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Unfortunately for Scott, the protections that consumers enjoy under the FCBA do not extend to purchases made with cash or checks.

The only other recourse Scott has is to file a small claims lawsuit against this agency. And he intends to do so.

I hate that this case is ending in the Case Dismissed file. Scott has a contract on his side and written proof that this agent owes him the $2,000 refund. It is disappointing that this travel “professional” has made a small claims lawsuit his only option to recoup his money.

Should there be criminal repercussions against owners of small businesses who flagrantly violate the terms of a contract in this way?

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Michelle Couch-Friedman

Michelle is a Licensed Clinical Social Worker, consumer advocate, writer and photographer who spends as much time as possible exploring the world with her family. She is Advocacy & Editorial Director at

  • BubbaJoe123

    “Should there be legal repercussions against owners of small businesses who flagrantly violate the terms of a contract in this way?”

    There are, it’s calling suing them. If there’s evidence that the agent never intended to honor the contract, then it could constitute fraud, and a criminal matter, but that’s not an easy hurdle to get over, particularly as this appears to be an actual agent and tour operator, not just somebody who took a bunch of deposits and made a run for it.

  • Don Spilky

    Hands down, THE silliest poll I have seen on this site. I think we should lobby congress to enact a law to allow people to recover their monies when another party doesn’t uphold their end. Oh wait, its called a “civil suit” :/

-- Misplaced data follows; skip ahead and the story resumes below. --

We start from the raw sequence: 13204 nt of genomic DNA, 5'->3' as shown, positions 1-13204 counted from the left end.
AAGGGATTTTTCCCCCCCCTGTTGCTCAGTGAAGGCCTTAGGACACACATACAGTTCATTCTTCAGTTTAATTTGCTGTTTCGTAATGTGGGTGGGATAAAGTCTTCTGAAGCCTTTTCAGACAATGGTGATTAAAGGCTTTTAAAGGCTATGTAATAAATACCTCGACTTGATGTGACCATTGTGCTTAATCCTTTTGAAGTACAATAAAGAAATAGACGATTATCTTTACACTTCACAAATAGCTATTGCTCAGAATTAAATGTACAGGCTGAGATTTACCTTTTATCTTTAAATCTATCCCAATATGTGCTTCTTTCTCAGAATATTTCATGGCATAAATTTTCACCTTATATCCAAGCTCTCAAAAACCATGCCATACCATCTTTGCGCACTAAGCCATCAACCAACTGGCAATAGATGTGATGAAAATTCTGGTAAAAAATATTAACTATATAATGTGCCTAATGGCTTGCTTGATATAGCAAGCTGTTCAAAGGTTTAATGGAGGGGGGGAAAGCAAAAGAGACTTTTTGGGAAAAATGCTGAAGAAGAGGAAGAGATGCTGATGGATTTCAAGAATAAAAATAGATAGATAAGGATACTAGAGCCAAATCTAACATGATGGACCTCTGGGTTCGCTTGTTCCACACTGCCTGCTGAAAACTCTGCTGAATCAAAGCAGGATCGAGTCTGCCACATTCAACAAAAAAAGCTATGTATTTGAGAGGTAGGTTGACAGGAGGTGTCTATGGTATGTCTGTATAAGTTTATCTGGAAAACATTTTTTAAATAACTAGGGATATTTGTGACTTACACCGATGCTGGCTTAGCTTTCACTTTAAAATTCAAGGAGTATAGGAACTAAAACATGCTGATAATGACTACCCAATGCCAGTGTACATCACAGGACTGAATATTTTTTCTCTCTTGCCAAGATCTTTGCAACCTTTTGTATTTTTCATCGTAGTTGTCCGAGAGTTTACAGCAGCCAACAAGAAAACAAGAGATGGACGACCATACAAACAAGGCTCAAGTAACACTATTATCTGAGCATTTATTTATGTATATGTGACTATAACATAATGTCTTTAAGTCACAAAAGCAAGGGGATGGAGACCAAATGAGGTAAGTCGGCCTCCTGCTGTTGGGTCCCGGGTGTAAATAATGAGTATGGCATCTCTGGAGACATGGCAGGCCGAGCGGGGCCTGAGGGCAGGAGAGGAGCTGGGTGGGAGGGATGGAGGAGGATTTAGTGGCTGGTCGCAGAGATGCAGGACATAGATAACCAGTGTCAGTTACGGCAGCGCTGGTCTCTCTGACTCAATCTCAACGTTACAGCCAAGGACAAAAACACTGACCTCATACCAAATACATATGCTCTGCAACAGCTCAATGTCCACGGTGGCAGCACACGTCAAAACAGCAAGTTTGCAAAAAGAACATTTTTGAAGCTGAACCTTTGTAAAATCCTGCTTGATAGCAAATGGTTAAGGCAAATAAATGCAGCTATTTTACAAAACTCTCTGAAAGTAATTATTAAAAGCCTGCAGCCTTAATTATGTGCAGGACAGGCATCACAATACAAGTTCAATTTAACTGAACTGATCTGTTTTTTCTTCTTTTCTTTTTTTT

• Kairho

    The poll seems to have just been changed from “legal repercussions” to “criminal repercussions” which is a huge difference.

  • Dan

    The poll reads as “criminal repercussions” for me. And while I vehemently disagree with what this hackjob “travel agent” is doing, it is not a criminal matter. Simply failing to perform on a contract (repay money) is not a crime. It it were, there would be millions of people in jail for not repaying credit cards, student loans, car loans, mortgages, etc. We outlawed debtors prisons centuries ago and I’d rather not go back to that.

    This is a matter resolved in civil court, not in criminal court. It’s really too early to bring up fraud here since it doesn’t seem there was an intent of collecting the deposit with no plan to deliver a product.

  • Dan

    It’s such a huge difference that we have two entirely separate court systems to handle the different cases.

    So what we have now is a case of bait-and-switch. If there were money involved, it would be classified as fraud and therefore criminal…

  • Michelle Friedman

    The original intention of the poll was to ask if criminal charges should apply here — I hope it’s clear now. Thank you. :)

  • BubbaJoe123

    When I responded to the poll (and quoted it) it said “legal repercussions.” It’s since been changed.

    As I said, I don’t think (absent more information) that this amounts to criminal fraud. It’s a civil matter, so my answer to the poll as now phrased is no.

  • BubbaJoe123

    Then I think you should reset the counters to zero, since a number of folks (myself included) responded to a very different question than is shown.

  • Michelle Friedman

    The word was changed 20 minutes after the story was published @disqus_iBZKeVj5wk:disqus. I am sorry that the original intention of the poll was misunderstood. :(

  • James

    If you have ever gone the small claims route, you may know how difficult it is to collect once you have a judgement.

  • Kevin Nash